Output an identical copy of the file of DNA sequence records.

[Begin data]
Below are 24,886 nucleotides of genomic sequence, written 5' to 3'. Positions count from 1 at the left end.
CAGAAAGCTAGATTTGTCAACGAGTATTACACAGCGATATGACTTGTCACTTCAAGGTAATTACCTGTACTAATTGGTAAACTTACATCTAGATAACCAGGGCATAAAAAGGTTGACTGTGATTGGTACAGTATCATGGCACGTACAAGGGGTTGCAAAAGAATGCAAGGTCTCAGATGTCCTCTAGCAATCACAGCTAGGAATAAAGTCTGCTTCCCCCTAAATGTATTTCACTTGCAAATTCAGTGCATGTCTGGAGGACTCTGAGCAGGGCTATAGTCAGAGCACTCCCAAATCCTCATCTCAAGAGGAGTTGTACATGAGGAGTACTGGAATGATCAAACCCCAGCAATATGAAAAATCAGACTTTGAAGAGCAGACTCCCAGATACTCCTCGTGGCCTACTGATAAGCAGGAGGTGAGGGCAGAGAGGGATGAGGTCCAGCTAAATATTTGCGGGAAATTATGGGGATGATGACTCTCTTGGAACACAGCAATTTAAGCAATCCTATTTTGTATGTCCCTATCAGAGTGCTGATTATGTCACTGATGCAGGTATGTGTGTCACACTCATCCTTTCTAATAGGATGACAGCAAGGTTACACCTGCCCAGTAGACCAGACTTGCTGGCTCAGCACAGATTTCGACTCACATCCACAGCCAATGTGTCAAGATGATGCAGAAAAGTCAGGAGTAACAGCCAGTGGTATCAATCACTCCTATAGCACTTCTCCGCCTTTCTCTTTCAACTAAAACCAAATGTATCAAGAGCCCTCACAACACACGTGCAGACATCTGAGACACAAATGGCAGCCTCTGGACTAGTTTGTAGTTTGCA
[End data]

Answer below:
Below are 24,886 nucleotides of genomic sequence, written 5' to 3'. Positions count from 1 at the left end.
CAGAAAGCTAGATTTGTCAACGAGTATTACACAGCGATATGACTTGTCACTTCAAGGTAATTACCTGTACTAATTGGTAAACTTACATCTAGATAACCAGGGCATAAAAAGGTTGACTGTGATTGGTACAGTATCATGGCACGTACAAGGGGTTGCAAAAGAATGCAAGGTCTCAGATGTCCTCTAGCAATCACAGCTAGGAATAAAGTCTGCTTCCCCCTAAATGTATTTCACTTGCAAATTCAGTGCATGTCTGGAGGACTCTGAGCAGGGCTATAGTCAGAGCACTCCCAAATCCTCATCTCAAGAGGAGTTGTACATGAGGAGTACTGGAATGATCAAACCCCAGCAATATGAAAAATCAGACTTTGAAGAGCAGACTCCCAGATACTCCTCGTGGCCTACTGATAAGCAGGAGGTGAGGGCAGAGAGGGATGAGGTCCAGCTAAATATTTGCGGGAAATTATGGGGATGATGACTCTCTTGGAACACAGCAATTTAAGCAATCCTATTTTGTATGTCCCTATCAGAGTGCTGATTATGTCACTGATGCAGGTATGTGTGTCACACTCATCCTTTCTAATAGGATGACAGCAAGGTTACACCTGCCCAGTAGACCAGACTTGCTGGCTCAGCACAGATTTCGACTCACATCCACAGCCAATGTGTCAAGATGATGCAGAAAAGTCAGGAGTAACAGCCAGTGGTATCAATCACTCCTATAGCACTTCTCCGCCTTTCTCTTTCAACTAAAACCAAATGTATCAAGAGCCCTCACAACACACGTGCAGACATCTGAGACACAAATGGCAGCCTCTGGACTAGTTTGTAGTTTGCA